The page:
Hepatic glycogenolysis and gluconeogenesis are essential processes for the prevention of hypoglycemia during short-term starvation. As has been calculated from stable isotope studies, gluconeogenesis accounts for approximately 35% to 50% of total basal glucose production, glycogenolysis for the other 50% to 65%. In long-term starvation, the kidney also contributes to glucose production by gluconeogenesis. Glucose production is regulated by the interaction of different regulatory mechanisms, eg, by glucoregulatory hormones, glucose itself, and gluconeogenic substrates. In the last decades, more insight has been gained into the importance of the autonomous nervous system and the existence of an extensive paracrine network in the liver that seems to exert a potent glucoregulatory role as well. This review is focused on the regulation of hepatic glucose production by the autonomous nervous system and the paracrine network, with special emphasis on studies carried out in human subjects.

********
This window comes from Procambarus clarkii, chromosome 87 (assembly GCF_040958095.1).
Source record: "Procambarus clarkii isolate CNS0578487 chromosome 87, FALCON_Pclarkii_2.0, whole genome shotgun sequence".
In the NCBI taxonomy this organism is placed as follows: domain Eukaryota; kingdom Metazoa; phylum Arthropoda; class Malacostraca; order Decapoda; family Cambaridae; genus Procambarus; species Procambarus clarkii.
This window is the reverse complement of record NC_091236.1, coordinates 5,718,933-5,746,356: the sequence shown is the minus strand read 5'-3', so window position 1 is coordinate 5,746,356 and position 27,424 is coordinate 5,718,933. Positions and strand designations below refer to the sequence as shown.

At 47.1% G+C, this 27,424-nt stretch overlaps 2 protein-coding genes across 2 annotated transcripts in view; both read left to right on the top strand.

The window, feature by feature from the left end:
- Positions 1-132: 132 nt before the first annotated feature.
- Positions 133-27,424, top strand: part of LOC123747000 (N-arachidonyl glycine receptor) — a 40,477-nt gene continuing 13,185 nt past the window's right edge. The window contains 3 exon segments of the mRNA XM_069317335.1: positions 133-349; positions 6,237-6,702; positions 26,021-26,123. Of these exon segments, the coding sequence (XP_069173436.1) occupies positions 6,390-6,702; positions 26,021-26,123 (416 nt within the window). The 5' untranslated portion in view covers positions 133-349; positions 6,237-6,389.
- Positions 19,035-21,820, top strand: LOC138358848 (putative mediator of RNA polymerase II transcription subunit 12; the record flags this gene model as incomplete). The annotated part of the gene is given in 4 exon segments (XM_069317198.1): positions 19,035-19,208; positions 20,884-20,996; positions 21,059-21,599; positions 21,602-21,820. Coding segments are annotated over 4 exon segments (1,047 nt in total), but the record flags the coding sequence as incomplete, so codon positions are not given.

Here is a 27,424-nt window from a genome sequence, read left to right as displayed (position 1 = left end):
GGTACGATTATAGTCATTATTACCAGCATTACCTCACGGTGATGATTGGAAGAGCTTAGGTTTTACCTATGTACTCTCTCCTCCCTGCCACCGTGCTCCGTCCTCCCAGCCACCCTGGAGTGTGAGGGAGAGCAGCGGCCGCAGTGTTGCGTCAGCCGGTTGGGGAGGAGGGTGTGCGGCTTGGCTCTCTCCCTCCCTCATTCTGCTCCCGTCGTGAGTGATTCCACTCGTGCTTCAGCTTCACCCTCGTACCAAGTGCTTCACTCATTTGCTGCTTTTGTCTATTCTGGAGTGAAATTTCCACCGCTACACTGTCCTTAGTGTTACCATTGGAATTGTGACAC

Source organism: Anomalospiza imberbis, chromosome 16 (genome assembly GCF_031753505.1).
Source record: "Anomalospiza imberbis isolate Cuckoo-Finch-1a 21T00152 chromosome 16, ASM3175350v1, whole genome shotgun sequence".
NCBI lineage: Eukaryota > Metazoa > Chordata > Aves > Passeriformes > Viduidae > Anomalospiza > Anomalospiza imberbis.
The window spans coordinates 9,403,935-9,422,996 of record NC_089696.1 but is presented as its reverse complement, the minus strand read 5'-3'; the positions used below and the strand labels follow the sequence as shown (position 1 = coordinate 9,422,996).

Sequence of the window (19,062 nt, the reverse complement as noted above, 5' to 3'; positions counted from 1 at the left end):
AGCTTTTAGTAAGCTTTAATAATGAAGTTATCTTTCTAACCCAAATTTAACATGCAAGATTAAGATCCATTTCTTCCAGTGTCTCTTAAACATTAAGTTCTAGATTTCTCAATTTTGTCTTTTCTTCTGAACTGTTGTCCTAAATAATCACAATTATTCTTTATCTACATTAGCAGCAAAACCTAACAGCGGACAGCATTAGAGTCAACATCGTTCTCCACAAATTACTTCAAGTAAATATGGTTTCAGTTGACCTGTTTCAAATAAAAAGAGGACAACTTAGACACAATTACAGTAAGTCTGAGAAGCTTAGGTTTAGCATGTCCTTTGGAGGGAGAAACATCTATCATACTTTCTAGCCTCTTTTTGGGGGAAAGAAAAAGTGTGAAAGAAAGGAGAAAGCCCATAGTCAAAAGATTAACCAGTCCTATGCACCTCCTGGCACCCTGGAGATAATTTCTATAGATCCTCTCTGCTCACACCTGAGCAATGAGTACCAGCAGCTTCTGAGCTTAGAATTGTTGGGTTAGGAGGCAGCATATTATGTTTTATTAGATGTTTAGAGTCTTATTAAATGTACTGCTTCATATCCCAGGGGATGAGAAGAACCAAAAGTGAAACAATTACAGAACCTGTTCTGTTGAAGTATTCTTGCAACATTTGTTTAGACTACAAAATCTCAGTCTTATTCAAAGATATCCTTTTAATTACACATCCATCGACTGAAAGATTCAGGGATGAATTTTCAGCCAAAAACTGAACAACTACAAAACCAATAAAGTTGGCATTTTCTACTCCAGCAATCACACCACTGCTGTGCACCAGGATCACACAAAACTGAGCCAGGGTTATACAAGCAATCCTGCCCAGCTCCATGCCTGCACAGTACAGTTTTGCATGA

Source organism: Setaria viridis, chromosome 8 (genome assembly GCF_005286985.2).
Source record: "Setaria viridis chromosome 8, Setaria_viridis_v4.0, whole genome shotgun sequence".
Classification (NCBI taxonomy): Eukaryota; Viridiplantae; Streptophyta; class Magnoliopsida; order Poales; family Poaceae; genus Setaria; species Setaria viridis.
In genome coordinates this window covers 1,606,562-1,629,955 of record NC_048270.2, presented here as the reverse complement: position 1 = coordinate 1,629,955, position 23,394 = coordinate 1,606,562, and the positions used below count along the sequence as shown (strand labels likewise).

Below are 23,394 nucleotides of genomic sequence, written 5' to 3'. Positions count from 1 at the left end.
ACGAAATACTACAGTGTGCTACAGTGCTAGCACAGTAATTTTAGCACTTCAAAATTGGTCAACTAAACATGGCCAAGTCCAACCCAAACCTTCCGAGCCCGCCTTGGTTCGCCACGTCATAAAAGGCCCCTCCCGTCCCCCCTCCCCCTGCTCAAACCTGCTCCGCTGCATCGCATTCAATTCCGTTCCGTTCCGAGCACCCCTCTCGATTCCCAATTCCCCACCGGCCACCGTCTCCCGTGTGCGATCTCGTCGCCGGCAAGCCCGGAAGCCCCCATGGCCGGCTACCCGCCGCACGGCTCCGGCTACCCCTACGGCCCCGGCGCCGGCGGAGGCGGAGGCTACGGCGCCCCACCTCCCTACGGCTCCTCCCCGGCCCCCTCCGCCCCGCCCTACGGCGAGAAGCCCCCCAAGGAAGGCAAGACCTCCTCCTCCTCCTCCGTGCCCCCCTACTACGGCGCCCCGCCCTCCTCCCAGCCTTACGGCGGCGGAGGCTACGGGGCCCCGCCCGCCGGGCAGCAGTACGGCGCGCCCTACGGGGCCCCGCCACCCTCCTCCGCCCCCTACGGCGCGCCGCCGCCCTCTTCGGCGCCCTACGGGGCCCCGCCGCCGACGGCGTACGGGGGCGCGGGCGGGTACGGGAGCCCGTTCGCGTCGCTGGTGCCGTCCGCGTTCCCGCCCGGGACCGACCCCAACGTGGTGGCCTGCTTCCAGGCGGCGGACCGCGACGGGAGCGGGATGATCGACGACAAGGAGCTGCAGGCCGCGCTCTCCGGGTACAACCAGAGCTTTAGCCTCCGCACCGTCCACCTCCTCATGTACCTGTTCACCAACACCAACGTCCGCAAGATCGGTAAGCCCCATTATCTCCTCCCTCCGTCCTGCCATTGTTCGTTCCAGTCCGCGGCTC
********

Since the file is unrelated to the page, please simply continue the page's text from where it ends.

Copyright 2001 by W.B. Saunders Company